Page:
The Washington Post version of the story ties in this decision to a larger rearrangement of U.S. forces abroad:
Having removed the government of Saddam Hussein from Iraq, the U.S. military will end operations in Saudi Arabia later this year, freeing the kingdom of a major political problem caused by the visible presence of U.S. forces in the land of Islam's two holiest shrines, defense officials announced today.
Shutting down U.S. flights from Prince Sultan air base and moving the U.S. Combined Air Operations Center from here to nearby Qatar mark the beginning of what Defense Secretary Donald H. Rumsfeld has described as a major realignment of U.S. military forces, not only in the Persian Gulf, but also in Europe and the Far East. Meeting this morning with service members here inside a giant aircraft hangar, Rumsfeld said he is attempting "to refashion and rebalance those arrangements so that we're organized for the future."
Marine Gen. James L. Jones, NATO's top commander, is reviewing U.S. military installations in Germany with an eye toward moving at least some of them to new NATO members in Eastern Europe. "NATO is a different place now, and the center of gravity has in fact shifted from where it was when it was a relatively small organization of 15 countries to a much larger organization of some 26 countries," Rumsfeld told the troops here. NATO has 19 members and seven more countries have been invited to join.
The Pentagon is also considering reductions in the 38,000 military personnel stationed in South Korea and moving those that remain away from the Demilitarized Zone with North Korea. And in Central Asia, Rumsfeld and Gen. Tommy R. Franks, head of the U.S. Central Command, must decide what to do with bases in Uzbekistan, Kyrgyzstan and Tajikistan that were opened in 2001 and 2002 to support the war in Afghanistan.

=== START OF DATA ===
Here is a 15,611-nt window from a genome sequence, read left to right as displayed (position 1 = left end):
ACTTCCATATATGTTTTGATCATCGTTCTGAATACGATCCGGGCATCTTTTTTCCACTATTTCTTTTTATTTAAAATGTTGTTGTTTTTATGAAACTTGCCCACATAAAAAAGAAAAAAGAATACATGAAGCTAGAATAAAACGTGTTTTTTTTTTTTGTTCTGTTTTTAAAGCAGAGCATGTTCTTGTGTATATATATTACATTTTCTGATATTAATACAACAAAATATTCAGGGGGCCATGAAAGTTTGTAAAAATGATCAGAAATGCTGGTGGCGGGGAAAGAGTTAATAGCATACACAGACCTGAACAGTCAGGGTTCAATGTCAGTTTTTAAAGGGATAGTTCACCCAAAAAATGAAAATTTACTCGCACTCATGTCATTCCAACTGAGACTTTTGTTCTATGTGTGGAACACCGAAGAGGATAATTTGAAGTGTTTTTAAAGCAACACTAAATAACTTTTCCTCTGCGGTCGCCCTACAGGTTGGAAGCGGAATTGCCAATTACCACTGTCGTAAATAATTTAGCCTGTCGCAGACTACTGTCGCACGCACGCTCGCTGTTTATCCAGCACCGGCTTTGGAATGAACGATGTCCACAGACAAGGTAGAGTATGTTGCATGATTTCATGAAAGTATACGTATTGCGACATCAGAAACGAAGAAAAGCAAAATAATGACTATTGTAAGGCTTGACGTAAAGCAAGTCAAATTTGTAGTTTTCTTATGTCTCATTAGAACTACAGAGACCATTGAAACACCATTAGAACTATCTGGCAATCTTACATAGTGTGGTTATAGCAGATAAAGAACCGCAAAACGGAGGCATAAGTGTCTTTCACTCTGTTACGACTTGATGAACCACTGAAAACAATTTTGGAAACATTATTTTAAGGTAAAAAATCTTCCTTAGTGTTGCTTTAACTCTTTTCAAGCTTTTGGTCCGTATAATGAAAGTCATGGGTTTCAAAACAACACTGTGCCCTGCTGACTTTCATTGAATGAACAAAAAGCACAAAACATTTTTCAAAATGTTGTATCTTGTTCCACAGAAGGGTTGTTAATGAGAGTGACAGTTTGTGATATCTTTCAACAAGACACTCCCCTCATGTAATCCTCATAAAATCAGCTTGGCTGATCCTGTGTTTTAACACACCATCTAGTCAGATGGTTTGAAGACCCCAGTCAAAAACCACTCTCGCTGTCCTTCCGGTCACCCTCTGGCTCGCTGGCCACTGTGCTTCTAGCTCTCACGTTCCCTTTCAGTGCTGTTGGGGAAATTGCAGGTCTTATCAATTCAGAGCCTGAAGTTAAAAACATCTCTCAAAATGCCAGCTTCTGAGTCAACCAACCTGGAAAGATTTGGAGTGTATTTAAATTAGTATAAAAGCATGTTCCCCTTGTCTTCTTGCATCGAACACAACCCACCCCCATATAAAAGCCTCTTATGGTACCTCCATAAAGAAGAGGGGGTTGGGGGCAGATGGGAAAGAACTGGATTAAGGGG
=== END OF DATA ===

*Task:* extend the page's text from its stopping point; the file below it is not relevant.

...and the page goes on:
So much for the American Empire. This is a signal difference between the U.S. and other hegemons of the past -- when countries don't want U.S. bases, the military packs up and leaves.
Japan and the US are the least helpful of the rich countries towards the developing world, according to a new measure from a leading think tank....
The best performers tended to be smaller countries, with the Netherlands and Denmark at the top of the list. Germany was the only one of the Group of Seven rich countries in the top half, with the UK at 11th.
The index measures each country's generosity and usefulness of overseas aid, openness to exports from developing countries, role in global peacekeeping and policies on migration and the environment.
Is this a damning indictment of U.S. foreign policy? Yes and no.
The report deservedly takes the U.S. to task for being foreign aid misers and for tying American aid to U.S. purchases. The report also slams the U.S. for its poor record on legal migration.